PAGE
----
HHS urged to pull controversial mammography advice

Radiologists back a lawmaker's demand that the department cease promoting recommendations issued last fall.

By Chris Silva — Posted May 31, 2010

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Lawmakers have directed the Obama administration to set aside revised breast cancer screening recommendations issued last November by the U.S. Preventive Services Task Force after the advice was met with strong criticism by some physicians and women's groups. However, the Dept. of Health and Human Services still lists the revised recommendations as the most current ones, and the lawmaker who authored the provision wants that changed.

On May 12, Sen. David Vitter (R, La.) sent a letter to HHS asking it to remove from its website and cease all promotion of the task force recommendations related to breast cancer screening and mammography. The task force guidelines, published in the Nov. 17, 2009, Annals of Internal Medicine, said women younger than age 50 do not need routine mammography screening and that women ages 50 to 74 should get a mammogram every two years. The guidelines also recommended against teaching women to do breast self-examination.

The revisions marked a shift from the task force's previous recommendations, issued in 2002, that called for a mammography every one to two years for all women older than 40. The task force later clarified that the decision to obtain the screening for a woman younger than age 50 should be an individual one that takes specific patient circumstances into account.

Vitter called the recommendations "ill-conceived" and said they were offered without transparency and input from those with experience and expertise in the field. He successfully amended the health system reform law to say that the November 2009 recommendations should not be considered the most current ones.

The Agency for Healthcare Research and Quality, the branch of HHS that lists the revised recommendations on its website, did not return calls requesting comment.

Physicians on both sides

Although many have distanced themselves from the revised mammography recommendations, not all physicians have given up on them.

Christine Laine, MD, MPH, an internist in the Philadelphia area, said the recommendations are a practical, effective reworking of outdated policies that make them more in line with how doctors practice globally. She had recommended annual mammograms for her patients ages 50 to 70 but has been following the revised guidelines since they were issued.

"I find it curious that [Vitter's] reasons for removal are that they were developed without transparency and expertise," Dr. Laine said. "When you compare the methodologies of the task force compared to some others, you see that they're clearly specified."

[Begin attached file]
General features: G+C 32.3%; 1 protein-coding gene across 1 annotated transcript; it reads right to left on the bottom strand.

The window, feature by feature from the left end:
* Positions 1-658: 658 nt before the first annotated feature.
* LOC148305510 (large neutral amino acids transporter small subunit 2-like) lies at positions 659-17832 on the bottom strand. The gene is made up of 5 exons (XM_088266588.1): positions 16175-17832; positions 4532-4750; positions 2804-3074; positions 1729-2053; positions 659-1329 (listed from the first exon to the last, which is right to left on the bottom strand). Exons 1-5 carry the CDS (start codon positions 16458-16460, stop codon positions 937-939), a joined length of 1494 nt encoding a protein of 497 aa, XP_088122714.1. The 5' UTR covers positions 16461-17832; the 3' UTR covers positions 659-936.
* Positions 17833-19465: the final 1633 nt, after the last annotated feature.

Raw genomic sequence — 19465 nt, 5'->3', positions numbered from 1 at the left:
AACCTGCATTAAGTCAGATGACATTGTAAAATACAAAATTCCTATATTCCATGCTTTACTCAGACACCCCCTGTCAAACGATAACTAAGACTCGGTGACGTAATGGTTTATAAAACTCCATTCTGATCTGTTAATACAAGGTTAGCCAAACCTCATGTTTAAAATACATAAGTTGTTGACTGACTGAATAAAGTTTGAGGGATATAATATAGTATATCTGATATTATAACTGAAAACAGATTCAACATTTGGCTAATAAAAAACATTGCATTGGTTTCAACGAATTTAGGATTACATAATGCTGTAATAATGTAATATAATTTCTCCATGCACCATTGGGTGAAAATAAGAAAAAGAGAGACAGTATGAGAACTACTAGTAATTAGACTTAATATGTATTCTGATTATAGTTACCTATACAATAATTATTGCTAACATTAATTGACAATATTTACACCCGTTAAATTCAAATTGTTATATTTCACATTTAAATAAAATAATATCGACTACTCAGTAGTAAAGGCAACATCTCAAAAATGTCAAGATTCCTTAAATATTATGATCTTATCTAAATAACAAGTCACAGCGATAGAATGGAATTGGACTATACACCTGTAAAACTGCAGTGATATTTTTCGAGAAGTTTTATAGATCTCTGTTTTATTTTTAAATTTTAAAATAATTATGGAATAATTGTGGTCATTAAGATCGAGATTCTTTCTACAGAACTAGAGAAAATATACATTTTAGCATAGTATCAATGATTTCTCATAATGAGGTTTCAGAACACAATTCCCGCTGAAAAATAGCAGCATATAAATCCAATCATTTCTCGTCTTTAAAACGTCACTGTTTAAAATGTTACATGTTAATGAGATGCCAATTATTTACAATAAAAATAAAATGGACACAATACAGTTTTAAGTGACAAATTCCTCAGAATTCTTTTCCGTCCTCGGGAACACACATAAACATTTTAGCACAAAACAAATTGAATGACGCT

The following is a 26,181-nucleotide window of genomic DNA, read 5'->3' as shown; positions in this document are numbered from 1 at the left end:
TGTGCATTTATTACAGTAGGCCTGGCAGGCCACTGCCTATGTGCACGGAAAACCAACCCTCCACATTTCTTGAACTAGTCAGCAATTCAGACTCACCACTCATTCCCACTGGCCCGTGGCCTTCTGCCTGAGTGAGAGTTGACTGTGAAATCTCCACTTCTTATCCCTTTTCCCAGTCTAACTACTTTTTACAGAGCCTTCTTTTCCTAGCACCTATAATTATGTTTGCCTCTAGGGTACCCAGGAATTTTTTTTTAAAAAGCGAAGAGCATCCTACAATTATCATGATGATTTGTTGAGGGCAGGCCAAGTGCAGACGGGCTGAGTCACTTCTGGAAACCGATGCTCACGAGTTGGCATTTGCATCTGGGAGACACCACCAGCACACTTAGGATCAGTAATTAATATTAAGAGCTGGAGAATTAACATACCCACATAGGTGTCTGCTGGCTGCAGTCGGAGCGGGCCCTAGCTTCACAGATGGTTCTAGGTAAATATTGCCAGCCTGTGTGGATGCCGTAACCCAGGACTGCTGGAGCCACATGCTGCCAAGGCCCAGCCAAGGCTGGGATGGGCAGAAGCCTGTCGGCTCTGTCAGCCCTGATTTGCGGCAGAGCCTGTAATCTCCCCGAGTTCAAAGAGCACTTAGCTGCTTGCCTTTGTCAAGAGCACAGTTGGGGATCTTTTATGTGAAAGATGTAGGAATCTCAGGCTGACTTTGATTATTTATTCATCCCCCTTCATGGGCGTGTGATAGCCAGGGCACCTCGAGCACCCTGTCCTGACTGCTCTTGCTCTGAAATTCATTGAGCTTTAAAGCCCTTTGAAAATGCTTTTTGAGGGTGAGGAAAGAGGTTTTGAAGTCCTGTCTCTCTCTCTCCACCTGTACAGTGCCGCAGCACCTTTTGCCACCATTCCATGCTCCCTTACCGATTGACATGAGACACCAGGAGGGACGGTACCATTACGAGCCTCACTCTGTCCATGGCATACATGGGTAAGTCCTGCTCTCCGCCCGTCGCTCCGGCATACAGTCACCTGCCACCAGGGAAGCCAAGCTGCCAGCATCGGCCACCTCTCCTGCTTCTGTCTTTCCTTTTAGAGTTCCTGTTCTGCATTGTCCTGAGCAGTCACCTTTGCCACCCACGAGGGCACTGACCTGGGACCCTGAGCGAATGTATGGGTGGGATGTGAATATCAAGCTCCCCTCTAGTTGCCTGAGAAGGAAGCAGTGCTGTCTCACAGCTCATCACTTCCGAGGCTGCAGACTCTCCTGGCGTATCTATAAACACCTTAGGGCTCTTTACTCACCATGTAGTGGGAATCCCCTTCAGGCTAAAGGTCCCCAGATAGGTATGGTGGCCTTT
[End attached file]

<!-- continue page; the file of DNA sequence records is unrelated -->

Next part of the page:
She noted that the disputed language is simply a set of recommendations that don't have to be followed to the letter for every patient. Because there's no evidence that screening women in their 40s decreases mortality rates, heeding the guidelines could avoid unnecessarily exposing women to the adverse effects of chemotherapy and surgery if excessive testing leads to more false positives, she said.

But the American College of Radiology applauded Vitter's letter. According to the college, the task force ignored direct scientific evidence from large clinical trials and based the recommendations on conflicting computer models and the concept that the parameters of mammography screening change abruptly at age 50.

"These recommendations ... have undoubtedly confused many women to the point that they have refused needed care," said James H. Thrall, MD, chair of the ACR's board of chancellors. "Breast cancer screening policy decisions based on faulty recommendations may result in the unnecessary loss of thousands of lives."

Dr. Thrall also noted that 2008 legislation gave HHS the authority to consider task force recommendations in making Medicare coverage determinations. "Allowing a small group of people, who may or may not have an expertise in the field on which they are making recommendations ... and have those serve as health coverage policy is unacceptable and potentially dangerous," he said.

The American College of Obstetricians and Gynecologists and the American Cancer Society are among the groups that said they would continue to recommend annual screening using mammography and clinical breast examination for all women beginning at age 40.

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The disputed guidelines

In November 2009, the U.S. Preventive Services Task Force updated its breast cancer screening guidelines for the first time in seven years, a move that proved controversial. The task force:

  • Recommends biennial screening mammography for women ages 50 to 74 years.
  • States that the decision to start regular, biennial screening mammography before age 50 should be an individual one and take patient context into account, including the patient's values regarding specific benefits and harms.
  • Concludes that the current evidence is insufficient to assess the additional benefits and harms of screening mammography in women 75 or older.
  • Recommends against teaching breast self-examination.
  • Concludes that the current evidence is insufficient to assess the additional benefits and harms of clinical breast examination beyond screening mammography in women 40 or older.
  • Concludes that the current evidence is insufficient to assess the additional benefits and harms of either digital mammography or magnetic resonance imaging instead of film mammography as screening modalities for breast cancer.

Source: U.S. Preventive Services Task Force breast cancer screening recommendations, updated December 2009 (link)

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